When it’s done right, there is no better source for new and predictable revenue than outbound sales. It’s a beautiful thing when your team is dialed in: the right leads are being targeted, the messaging is catching their attention, and pipeline is being created.
The only trouble is, building that well-oiled outbound machine is hard.
There’s a lot to know when you embark on this journey – in fact, the topic of how to build an outbound sales team could easily fill the pages of a book (or two!). But you have to start somewhere, right?
So rather than delving into every outbound nuance and tactic, I thought I’d instead share an effective framework for those early days of outbound: specifically, how to build and prep your team for the battle to come.
Building Your Team
The Ideal Candidate
This is an issue companies of all sizes struggle with. That’s because far too often managers try and hire experienced candidates for Sales Development Rep jobs. What those managers fail to recognize, however, is that this is a junior role.
We suggest bringing on new college grads, or candidates just one or two years into their career, looking for experience and to build their resume. Younger salespeople, typically, haven’t formed any bad habits, so it’s easier to train them and build the right foundation for a long future in sales.
The On-boarding Process
Once you bring on new team members, it’s imperative you invest in your on-boarding process. That means: take the time to ensure your reps understand the importance of prospecting and specialized inbound and outbound sales roles, what your product does, and why your customers give you money for that product.
Remember: people don’t buy product features and innovative specs – they buy software because it helps them do something awesome.
Finally, your on-boarding process should last about 3 months. That’s right, 3 months. Initially, that process should be very hands-on – new reps and managers should spend a lot of time together. But, as reps get more comfortable on the job, that cadence should taper off to regular weekly check-ins and one-on-ones, with some extra hand-holding if needed.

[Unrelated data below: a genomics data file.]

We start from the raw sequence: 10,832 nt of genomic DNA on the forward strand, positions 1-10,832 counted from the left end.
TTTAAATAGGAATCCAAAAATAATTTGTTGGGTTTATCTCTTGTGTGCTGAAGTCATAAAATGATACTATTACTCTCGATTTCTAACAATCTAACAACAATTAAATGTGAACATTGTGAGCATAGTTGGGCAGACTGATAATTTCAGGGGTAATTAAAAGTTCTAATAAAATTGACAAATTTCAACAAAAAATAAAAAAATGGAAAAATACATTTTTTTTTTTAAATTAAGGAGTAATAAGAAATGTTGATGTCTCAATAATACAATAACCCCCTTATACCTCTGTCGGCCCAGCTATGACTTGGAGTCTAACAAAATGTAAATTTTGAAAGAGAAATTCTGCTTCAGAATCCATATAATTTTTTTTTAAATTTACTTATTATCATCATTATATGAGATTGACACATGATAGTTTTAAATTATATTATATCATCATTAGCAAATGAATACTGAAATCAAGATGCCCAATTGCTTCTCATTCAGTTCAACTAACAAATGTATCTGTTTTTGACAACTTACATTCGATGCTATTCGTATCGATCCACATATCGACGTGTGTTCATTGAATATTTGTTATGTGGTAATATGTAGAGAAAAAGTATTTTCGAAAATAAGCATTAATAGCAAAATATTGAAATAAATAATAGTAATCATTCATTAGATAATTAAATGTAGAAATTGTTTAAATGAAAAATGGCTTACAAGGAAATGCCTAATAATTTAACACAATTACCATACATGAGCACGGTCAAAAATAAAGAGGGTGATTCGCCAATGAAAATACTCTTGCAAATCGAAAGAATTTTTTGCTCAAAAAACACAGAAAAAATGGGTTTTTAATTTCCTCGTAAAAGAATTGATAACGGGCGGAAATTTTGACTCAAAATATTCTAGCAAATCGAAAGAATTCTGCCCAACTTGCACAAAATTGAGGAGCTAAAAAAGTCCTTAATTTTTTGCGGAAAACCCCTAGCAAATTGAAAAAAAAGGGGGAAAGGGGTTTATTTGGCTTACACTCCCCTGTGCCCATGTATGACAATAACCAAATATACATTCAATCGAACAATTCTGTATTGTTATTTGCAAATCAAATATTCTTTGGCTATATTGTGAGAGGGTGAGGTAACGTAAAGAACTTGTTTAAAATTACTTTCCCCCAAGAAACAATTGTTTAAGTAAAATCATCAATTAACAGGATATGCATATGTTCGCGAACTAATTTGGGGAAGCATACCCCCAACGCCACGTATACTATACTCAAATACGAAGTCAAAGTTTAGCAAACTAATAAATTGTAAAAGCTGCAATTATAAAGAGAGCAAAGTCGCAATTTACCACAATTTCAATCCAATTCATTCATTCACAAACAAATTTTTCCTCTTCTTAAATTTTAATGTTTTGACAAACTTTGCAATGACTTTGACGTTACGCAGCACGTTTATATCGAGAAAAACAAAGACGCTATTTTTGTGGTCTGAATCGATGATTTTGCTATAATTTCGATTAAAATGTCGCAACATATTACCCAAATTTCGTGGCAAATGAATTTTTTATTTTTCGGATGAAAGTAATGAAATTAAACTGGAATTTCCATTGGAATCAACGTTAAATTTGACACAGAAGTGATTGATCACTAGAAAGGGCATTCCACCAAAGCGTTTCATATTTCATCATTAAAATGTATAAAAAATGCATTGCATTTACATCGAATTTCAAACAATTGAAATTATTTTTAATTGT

Prepping Your Team
Having an SDR playbook built out and fully documented ahead of time will do wonders for preparing your team.
Your documentation should have an account list, a breakdown of your internal sales process, detailed customer personas, and tailored messaging for each buyer type. Customers love being spoken to in their unique, industry-specific language. If you don’t have that data, don’t worry, take some time to interview your customers. You can even include your new reps in those calls (for those interested, we’ve compiled some effective customer interview questions).
We’ve been lucky to chat with dozens of sales leaders that have designed comprehensive playbooks, but none more than Rigor’s Business Development Manager Sarah Affleck.
Her inspiring playbook is a testament to what can be done, but if you’re only getting started, just make sure the basics are in place:
- a synopsis of all the roles on the team
- a succinct description of where your meetings / leads come from
- qualifying questions
- your various sales stages and the exit criteria for each stage (what it takes for each lead to move from discovery to opportunity, for instance)
- a breakdown of the tools you use
- any internal best practices you’ve developed
Of course, each of these concepts will come up over the course of on-boarding. They have to. But, having them in a document – a document your reps can refer to whenever they need – is a huge benefit. So take the time up front and put a playbook together. Your reps will thank you, and your quest to build a successful outbound sales team will be well on its way.
This is a guest contribution by Collin Stewart of Predictable Revenue. Interested in contributing to the CloserIQ blog? Check out our guidelines here.
If you are looking for job opportunities in tech, click here.